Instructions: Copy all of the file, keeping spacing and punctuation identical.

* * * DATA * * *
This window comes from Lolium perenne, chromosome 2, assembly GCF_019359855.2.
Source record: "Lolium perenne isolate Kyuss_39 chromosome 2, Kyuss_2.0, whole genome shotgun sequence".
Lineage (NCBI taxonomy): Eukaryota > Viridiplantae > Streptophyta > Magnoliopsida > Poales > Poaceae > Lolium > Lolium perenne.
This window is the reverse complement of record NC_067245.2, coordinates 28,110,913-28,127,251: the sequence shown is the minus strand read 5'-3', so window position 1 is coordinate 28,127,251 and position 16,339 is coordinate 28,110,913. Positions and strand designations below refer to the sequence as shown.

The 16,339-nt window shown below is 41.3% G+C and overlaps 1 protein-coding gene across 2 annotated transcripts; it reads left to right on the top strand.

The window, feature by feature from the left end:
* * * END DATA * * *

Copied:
This window comes from Lolium perenne, chromosome 2, assembly GCF_019359855.2.
Source record: "Lolium perenne isolate Kyuss_39 chromosome 2, Kyuss_2.0, whole genome shotgun sequence".
Lineage (NCBI taxonomy): Eukaryota > Viridiplantae > Streptophyta > Magnoliopsida > Poales > Poaceae > Lolium > Lolium perenne.
This window is the reverse complement of record NC_067245.2, coordinates 28,110,913-28,127,251: the sequence shown is the minus strand read 5'-3', so window position 1 is coordinate 28,127,251 and position 16,339 is coordinate 28,110,913. Positions and strand designations below refer to the sequence as shown.

The 16,339-nt window shown below is 41.3% G+C and overlaps 1 protein-coding gene across 2 annotated transcripts; it reads left to right on the top strand.

The window, feature by feature from the left end: